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10/11/2018
02:30 PM
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Google Adds New Identity, Security Tools to Cloud Platform

A wave of cloud news includes new tools for identity and access management and policies for stronger controls on cloud resources.

Google this week announced tools and updates related to cloud security and identity access management (IAM), most of which aim to make identity management simpler and more secure.

"How do we rethink security? How do we rethink identity in this cloud-based world?" asked Karthik Lakshminarayanan, director of product management, in a press briefing. Google's latest updates build on Cloud Identity, which it released in March, and context-aware access, announced in July.

The updates also incorporate elements of BeyondCorp, an enterprise security model Google launched in 2011 after years of building zero-trust networks. Its idea was to shift access controls from the perimeter to users' devices as people become more mobile and want to access data from anywhere. Indeed, it became challenging for businesses to manage who should be able to access what.

"We need a new trust model; we need a new security perimeter," Lakshminarayanan explained. "We look at the state of who the employee is and what they are trying to access."

Three of Google's announcements aim to simplify and strengthen IAM in the cloud, while two focus on securing cloud-based data and organizing alerts.

CICP: Identity Management On Prem, In the Cloud
The first announcement is Cloud Identity for Customers and Partners (CICP), a customer IAM platform developers can use to add IAM functionality to their apps. The idea is to let developers focus on development while CICP takes care of authentication and security.

Capabilities include an authentication service that manages UI flows for user sign-up and sign-in. "Google says CICP is customizable according to an organization's preferred authentication method (email/password, phone, social, SAML, OIDC, and anonymous), client SDKs (Web, iOS, Android), and server SDKs (Node.js, Java, Python, and more). It's also integrated with Google's threat and intelligence signals to detect compromise.

CICP is still being finalized. Google is working to enable two-factor authentication for its general rollout, and says it will also be released with an enterprise-grade availability SLA and technical support. The tool will be ready for public beta in the coming weeks, Google reports.

Google is also bringing secure LDAP to Cloud Identity, acknowledging that even though SaaS adoption is growing, many businesses still depend on traditional LDAP-based applications and IT infrastructure. Letting users access SaaS and traditional apps often requires multiple identity management systems, a challenge it hopes to solve with this offering.

"A mantra Google has is, 'Let's meet customers where they are,'" Lakshminarayanan said. "They're in the cloud, but they also have a massive, massive footprint of traditional applications. We can't ignore that."

Secure LDAP in Cloud Identity will let organizations manage access to both SaaS apps and LDAP-based apps and infrastructure, hosted on-premises or in the cloud, with a single IAM platform. Employees can use the same credentials to access SaaS tools and traditional applications.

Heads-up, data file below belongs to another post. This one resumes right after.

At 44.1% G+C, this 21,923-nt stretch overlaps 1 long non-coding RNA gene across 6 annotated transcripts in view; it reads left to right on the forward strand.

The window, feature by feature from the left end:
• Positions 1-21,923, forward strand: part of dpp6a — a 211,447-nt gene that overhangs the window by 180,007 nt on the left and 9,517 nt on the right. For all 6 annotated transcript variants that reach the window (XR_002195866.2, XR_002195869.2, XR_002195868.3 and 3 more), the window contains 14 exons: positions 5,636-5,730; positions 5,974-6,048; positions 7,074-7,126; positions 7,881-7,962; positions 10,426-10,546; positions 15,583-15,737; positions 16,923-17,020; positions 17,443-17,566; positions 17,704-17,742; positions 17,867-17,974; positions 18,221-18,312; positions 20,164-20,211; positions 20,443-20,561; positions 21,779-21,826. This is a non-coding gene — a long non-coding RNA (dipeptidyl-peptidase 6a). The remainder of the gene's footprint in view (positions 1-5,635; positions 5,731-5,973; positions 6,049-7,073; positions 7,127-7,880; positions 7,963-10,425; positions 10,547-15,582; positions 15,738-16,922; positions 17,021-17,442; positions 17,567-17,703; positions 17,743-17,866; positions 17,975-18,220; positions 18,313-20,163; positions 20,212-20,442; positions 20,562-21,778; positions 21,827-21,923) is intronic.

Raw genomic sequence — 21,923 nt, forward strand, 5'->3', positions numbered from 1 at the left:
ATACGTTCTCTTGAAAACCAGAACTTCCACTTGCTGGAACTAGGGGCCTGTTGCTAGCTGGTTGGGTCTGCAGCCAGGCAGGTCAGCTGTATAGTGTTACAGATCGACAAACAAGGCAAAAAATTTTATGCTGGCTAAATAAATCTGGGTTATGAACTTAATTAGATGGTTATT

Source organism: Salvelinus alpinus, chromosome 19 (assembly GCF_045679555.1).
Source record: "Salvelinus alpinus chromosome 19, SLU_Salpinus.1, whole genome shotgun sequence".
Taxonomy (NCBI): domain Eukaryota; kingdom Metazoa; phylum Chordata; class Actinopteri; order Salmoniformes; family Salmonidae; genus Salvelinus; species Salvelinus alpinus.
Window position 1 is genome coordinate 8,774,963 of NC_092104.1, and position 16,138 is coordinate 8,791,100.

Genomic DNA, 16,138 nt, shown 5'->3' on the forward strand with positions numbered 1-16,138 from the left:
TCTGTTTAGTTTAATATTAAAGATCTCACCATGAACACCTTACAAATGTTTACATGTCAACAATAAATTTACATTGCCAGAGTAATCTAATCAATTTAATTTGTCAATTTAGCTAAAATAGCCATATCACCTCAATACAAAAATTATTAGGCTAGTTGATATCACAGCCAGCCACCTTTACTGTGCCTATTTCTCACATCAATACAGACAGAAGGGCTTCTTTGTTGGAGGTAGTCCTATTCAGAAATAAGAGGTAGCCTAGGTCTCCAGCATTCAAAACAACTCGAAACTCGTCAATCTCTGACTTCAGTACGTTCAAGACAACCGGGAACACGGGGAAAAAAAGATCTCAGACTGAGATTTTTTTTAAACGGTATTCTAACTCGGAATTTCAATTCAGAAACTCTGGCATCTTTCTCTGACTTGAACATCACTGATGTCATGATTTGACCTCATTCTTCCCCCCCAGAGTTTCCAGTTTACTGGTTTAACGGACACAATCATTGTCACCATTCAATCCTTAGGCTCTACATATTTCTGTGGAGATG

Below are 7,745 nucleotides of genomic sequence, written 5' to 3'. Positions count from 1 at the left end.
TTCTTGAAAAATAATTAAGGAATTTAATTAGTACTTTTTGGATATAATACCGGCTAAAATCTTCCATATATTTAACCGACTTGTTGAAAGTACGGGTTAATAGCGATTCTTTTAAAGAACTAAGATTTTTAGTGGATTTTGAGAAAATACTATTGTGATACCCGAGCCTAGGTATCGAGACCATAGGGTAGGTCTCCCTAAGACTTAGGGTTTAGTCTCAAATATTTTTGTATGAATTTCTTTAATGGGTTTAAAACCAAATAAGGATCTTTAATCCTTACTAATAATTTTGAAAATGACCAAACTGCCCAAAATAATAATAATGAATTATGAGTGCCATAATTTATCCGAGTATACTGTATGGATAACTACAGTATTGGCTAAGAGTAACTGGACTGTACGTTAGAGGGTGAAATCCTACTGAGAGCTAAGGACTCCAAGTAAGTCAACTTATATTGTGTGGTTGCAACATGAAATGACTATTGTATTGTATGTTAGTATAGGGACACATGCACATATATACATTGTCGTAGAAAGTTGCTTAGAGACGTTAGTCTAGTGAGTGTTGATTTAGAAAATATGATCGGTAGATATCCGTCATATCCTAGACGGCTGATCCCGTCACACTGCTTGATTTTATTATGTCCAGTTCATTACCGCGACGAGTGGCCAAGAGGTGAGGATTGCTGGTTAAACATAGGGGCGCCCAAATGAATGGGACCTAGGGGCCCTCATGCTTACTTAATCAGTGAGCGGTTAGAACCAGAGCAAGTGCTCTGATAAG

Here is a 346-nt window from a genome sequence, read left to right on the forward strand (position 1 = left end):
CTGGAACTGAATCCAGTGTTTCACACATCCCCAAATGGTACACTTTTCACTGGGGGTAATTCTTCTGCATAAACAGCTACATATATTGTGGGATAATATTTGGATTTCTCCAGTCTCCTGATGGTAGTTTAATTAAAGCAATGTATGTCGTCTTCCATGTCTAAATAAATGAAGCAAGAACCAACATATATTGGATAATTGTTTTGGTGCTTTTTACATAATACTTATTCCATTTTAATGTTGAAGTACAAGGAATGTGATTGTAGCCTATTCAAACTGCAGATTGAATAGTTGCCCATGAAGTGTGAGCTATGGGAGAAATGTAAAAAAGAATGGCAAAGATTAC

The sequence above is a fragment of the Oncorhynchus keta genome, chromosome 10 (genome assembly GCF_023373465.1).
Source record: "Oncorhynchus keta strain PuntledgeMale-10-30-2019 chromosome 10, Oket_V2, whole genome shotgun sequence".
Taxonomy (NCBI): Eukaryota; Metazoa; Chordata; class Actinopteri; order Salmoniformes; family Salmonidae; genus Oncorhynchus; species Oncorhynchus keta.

The last bit of identity news: Google is bringing context-aware access capabilities for customers using Cloud Identity-Aware Proxy (IAP). Context-aware access lets admins define granular access to cloud resources based on the user's identity and the context of the request. For example, someone using Cloud IAP can dictate a Web app for employees and contractors may only be opened by a device running the latest version of Windows, macOS, or ChromeOS.

Cloud Resource Control
Google is introducing a couple of new tools to protect cloud-based resources with new policies and restrictions. Google Cloud Platform's (GCP) organization policy service mandates admins set restrictions on how resources like virtual machines and images can be configured.

Now it has two new organization policies: location restriction and domain-restricted sharing. Location restriction, coming soon to beta, will let admins limit where GCP resources are created based on geographical region. They can also limit the domains that can access GCP resources, meaning dev teams can work while security teams ensure the right controls are in place.

A new alert center for G Suite will provide a unified view of security alerts so admins can decide which ones to prioritize, along with insights to help gauge the company's exposure to threats.

The alert center includes information on problems that might affect G Suite services – for example, increases in phishing activity and data on which devices are showing suspicious behavior. G Suite enterprise edition domains can use the G Suite security center to remediate these issues.

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Kelly Sheridan is the Staff Editor at Dark Reading, where she focuses on cybersecurity news and analysis. She is a business technology journalist who previously reported for InformationWeek, where she covered Microsoft, and Insurance & Technology, where she covered financial ... View Full Bio
 

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